Estelle Theobalds left a career in events after the birth of her firstborn to launch Canopy Beer Co brewery with her husband, in south east London. The toddler’s now at nursery but the baby…? She has a cot in the brewery.
Estelle Theobalds, 34, lives “in the wilds of Crystal Palace”, south London, with her husband Matthew and their children: Finlay, two, and Juniper, seven months. They set the brewery up when Finlay was five months old, started brewing when he was 10 months olds and then “just two optimistic months later,” Estelle was pregnant with Juniper. Their brewery Canopy Beer Co. is in nearby Herne Hill.
What time do you wake up in the morning?
I’d like to wake up at 8am, but usually it’s between 6-7am
What wakes you up?
The sunshine/ cats jumping on the bed/ toddler jumping on the bed/ smell of coffee.
How do you feel?
Either happy or stressed!
What’s your home like?
If you were being polite you might describe it as a ‘busy family home’; being realistic I have to say it’s chaos, with laundry and bikes and toys scattered around. It has a slight air of having been ransacked; but underneath the mess it’s light and bright and full of things that I love.
The brewery is my office. And so is my car…
And your ‘office’ – do you work from the brewery, and what’s the set up?
The great thing about running a business in 2016 is that your office can be anywhere. I can be at the park, in the living room – anywhere, and keep (almost) on top of things. My car is a second office; often if the kids are asleep you’ll find me parked up with my laptop out. And then we do have an office at the brewery, and I spend about three days a week there.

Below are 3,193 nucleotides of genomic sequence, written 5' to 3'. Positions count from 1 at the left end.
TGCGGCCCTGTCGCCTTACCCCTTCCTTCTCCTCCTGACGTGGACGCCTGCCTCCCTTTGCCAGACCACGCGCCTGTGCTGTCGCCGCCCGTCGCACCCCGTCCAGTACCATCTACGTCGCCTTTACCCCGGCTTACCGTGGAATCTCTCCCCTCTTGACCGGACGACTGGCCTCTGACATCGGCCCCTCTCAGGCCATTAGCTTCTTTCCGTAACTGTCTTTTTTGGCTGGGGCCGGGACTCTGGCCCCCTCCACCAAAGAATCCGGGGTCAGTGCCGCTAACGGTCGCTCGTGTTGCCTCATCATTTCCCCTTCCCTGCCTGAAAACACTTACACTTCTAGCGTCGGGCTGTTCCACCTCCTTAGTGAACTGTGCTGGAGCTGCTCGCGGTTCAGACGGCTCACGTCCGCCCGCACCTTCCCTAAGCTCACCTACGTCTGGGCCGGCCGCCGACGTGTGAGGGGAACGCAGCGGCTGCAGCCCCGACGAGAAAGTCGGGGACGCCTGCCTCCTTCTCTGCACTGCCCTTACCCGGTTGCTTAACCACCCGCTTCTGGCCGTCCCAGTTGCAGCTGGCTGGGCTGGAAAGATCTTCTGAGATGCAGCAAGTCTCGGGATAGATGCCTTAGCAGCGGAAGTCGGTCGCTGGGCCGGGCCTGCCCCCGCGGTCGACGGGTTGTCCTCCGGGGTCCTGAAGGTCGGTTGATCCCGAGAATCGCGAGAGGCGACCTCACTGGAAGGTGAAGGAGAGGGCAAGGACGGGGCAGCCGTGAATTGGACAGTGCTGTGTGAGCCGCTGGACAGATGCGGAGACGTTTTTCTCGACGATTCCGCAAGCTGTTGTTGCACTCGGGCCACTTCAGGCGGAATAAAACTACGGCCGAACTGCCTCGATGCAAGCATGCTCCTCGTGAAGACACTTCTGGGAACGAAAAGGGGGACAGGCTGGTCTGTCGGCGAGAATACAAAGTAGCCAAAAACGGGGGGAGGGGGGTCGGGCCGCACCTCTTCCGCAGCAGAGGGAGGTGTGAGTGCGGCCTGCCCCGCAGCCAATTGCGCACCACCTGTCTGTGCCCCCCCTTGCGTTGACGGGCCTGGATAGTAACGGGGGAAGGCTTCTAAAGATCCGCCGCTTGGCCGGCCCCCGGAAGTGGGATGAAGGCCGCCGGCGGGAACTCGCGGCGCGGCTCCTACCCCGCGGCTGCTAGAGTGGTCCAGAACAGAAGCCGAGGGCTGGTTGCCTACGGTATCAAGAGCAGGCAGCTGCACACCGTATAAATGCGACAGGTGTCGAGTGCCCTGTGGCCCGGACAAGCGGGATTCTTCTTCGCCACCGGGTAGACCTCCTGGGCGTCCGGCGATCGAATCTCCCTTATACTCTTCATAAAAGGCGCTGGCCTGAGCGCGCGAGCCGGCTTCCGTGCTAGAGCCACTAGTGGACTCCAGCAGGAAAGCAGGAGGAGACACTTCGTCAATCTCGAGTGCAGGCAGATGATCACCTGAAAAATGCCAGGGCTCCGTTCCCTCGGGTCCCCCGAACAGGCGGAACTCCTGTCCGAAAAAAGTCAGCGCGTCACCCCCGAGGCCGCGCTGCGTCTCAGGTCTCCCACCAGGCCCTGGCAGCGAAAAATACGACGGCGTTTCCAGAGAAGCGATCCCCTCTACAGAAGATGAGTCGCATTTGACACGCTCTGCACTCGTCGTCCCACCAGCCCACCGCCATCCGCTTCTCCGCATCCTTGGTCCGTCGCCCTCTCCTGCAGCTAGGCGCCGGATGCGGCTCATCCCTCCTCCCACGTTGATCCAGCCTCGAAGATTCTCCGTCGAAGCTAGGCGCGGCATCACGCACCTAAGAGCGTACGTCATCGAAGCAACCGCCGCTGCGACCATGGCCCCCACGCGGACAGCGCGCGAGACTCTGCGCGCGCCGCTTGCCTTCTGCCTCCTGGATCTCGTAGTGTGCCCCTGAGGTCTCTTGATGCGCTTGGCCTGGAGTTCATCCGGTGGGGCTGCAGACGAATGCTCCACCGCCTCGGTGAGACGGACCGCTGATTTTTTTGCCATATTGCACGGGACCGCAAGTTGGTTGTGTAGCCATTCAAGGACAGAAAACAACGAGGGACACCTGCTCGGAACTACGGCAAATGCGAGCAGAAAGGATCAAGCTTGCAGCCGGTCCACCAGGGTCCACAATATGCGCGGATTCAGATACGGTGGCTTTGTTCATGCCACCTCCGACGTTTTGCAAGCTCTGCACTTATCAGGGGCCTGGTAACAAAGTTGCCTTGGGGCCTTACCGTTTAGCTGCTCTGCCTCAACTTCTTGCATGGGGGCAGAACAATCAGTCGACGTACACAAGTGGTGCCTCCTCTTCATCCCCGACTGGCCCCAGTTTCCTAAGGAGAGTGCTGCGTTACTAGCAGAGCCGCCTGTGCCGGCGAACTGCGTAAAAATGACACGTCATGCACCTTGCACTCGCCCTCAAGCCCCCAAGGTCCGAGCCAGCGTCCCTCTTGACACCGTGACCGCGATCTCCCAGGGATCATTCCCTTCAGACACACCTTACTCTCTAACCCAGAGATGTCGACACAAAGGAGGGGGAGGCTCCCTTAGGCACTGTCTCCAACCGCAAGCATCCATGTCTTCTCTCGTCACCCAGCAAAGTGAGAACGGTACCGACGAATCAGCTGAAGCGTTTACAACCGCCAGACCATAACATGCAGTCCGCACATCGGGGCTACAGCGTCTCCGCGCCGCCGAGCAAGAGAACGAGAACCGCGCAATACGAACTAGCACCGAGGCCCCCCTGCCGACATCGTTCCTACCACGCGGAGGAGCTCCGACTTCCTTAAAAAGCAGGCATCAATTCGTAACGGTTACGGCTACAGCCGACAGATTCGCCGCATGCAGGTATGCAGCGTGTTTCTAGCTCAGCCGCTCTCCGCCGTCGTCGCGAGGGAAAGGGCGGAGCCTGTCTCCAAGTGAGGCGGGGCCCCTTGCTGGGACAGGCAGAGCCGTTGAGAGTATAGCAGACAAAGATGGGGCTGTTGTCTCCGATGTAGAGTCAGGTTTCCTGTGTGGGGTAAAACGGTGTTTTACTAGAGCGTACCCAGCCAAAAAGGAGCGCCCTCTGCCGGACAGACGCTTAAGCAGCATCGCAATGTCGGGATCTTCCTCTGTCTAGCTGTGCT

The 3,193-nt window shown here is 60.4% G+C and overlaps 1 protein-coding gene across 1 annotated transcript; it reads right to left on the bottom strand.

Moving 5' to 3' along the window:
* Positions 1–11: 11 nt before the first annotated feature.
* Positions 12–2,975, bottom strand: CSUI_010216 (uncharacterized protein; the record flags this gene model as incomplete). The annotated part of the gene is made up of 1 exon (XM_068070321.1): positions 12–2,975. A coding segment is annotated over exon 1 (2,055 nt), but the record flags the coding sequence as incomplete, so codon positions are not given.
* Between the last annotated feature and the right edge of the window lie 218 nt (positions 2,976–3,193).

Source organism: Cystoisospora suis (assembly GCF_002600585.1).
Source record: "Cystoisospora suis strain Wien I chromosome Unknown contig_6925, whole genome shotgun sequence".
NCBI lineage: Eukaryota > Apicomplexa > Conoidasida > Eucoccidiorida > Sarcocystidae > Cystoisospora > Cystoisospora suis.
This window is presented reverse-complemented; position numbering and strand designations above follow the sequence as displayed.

How long have you been brewing your own beer?
Matthew has been brewing beer at home since he was at school.
When did it turn from hobby to profession?
We set up the brewery in 2014. We had thought about it a few years previously but it wasn’t the right time for us as we both had jobs and bills to pay; but then with a young baby you’re forced to look at your work/life balance really closely and it’s a challenge to make things work.
I decided that working in events, with long and anti-social hours, wouldn’t be compatible with raising a family; so we decided that it was a good opportunity to see if we could make a brewery work. There is a lot of community support for hyper-local products in Herne Hill where we’re based, and that boosted our confidence. There’s an old saying that “beer is best drunk in the shadow of the brewery”, and with (at that time) a lack of micro-breweries in the area we felt confident that we would have a strong local customer base.
We decided to start small, to test the market, and our beer has proven to be so popular that we’ve expanded our capacity 10-fold in the 18 months we’ve been going, and we are still struggling to meet demand. It’s a great position to be in, we’re thrilled that so much of our beer is being enjoyed around London! We opened our tap room in June 2015 and that’s like a shop front for us – people can come and drink our beer in the brewery, right at source where it’s made. It’s a great way to maintain our links with the local community.
The next step for us is that this week Matthew is coming to work for the brewery full time; we hope that this will help us to build and expand the business.
What training did you have to do before setting up?
There’s no essential training required. There’s a lot of learning along the way though, in both the brewing technicality and business side.
Brewing the beer
What’s the process: how do you make your beer?